Manufacturers offer different warranties – the industry standard is three years for the device and less for accessories. You expect the HOC run for many years past the warranty, but in case you end up with an issue, it is helpful to have the warranty in place as a safety net. You are going to invest a decent amount in oxygen therapy, and you want the reassurance of prompt action.
7. Extra Features
Everyone likes to get a bit extra, and some of the features that are a plus are:
· Battery back-up option – when you rely on oxygen therapy, a power cut is an issue; the ability to use battery power for a short period is useful.
· Humidifier – cool, dry air can irritate your nasal tissues; adding moisture makes this less of an issue.
· Accessories – some accessories like nasal cannulas and face masks fit different machines equally well. Others, like a carrying case or cart, may be device-specific.
The first filter that traps the big particles may be washable. Others need regular replacement. The tubing and facemask need regular cleaning. If you need 24/7 oxygen therapy, you need a spare set of accessories so you can clean and dry one set while another is in use.
The maintenance cost is a small factor in the overall decision of which oxygen concentrator for home use to buy, but it is worth checking out filter and accessory availability and price. Plus, you need to know the arrangement for servicing the machine. Do you need to send it away, or is it maintained locally?
Maintenance and servicing may impact on your running costs and need special arrangements to be in place.
Buying a Home Oxygen Concentrator
1. The first step in buying a oxygen concentrator for home is to check your prescription and to have a chat with your physician and your provider. The prescription, with its recommended LPM dosage, tells you what range of HOC meets your needs. Most people fall into the 2-5LPM range, but you may need a higher dosage either permanently or during exercise.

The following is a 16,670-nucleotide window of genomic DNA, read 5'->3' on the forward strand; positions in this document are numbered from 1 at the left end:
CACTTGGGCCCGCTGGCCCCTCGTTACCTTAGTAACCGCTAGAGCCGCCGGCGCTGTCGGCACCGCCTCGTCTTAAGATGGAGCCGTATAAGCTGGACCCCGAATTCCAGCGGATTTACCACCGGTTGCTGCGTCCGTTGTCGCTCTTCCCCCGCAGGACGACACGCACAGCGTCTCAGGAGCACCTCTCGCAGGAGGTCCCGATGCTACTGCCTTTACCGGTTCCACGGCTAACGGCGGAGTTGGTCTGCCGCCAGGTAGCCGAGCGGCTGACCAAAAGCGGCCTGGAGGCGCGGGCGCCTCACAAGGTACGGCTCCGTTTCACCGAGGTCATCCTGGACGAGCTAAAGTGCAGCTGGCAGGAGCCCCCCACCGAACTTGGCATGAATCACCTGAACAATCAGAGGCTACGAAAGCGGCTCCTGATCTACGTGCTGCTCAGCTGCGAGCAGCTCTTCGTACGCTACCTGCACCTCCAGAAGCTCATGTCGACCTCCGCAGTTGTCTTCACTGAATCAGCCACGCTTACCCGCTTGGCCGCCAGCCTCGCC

2. Next, you decide on your “must-have” and desirable features. It helps if you can have a look at some display models and perhaps have a demonstration of how the display panel works. Your home oxygen concentrator is going to play a significant role in enabling a high quality of life with more energy. It’s worth the effort to make the right decision for you.
3. Finally, you need to check the affordability and finance methods. There are a few stages and people to consult. You need to check with your insurer what they are going to cover and what paperwork they need from you. You need to talk to your provider about the models they stock and support.
4. Your DME provider can provide you with help and advice for the best model for you because they have experience of dealing with other people who face the same issues. You can also get a competitive quote on a number o different models to help with the decision making.
Top Benefits of a Home Oxygen Concentrator:
Compared with the old oxygen tank model of oxygen therapy, and the lighter portable oxygen concentrator (POC), a reliable oxygen concentrator for home use has many plus points.
1. No Tanks
Oxygen tanks need regular refilling and are a pressurized gas tank with health and safety concerns. There is the risk that you can run out of oxygen because you get a limited supply at any time – interruption to delivery gives you have an issue.
A home oxygen concentrator creates oxygen on demand and is safer to store and use. It is straightforward to wheel the oxygen concentrator into a different room, and it fits neatly into most spaces.
2. Mains Power
The Home Oxygen Concentrator plugs into an electrical outlet, and you don’t need to worry about having expensive batteries, recharging issues, or running out of power in the middle of the night.
POC’s have their uses in portability, but a oxygen concentrator for home use gives you a consistent, reliable flow of oxygen with less energy cost.
3. Continuous Flow
Pulse flow and intermittent flow benefit some people but are mainly for battery saving convenience. A continuous flow helps if you need a higher dosage or if you are an occasional mouth breather.
A home oxygen concentrator gives years of use and comes in a neat, compact, robust case. It is easy to keep clean and move from room to room for flexible living.
The settings and maintenance are straightforward to understand and operate. It is not complicated for you to stay in control of your oxygen therapy treatment. You benefit from increased oxygen in your blood, keeping you mentally and physically active.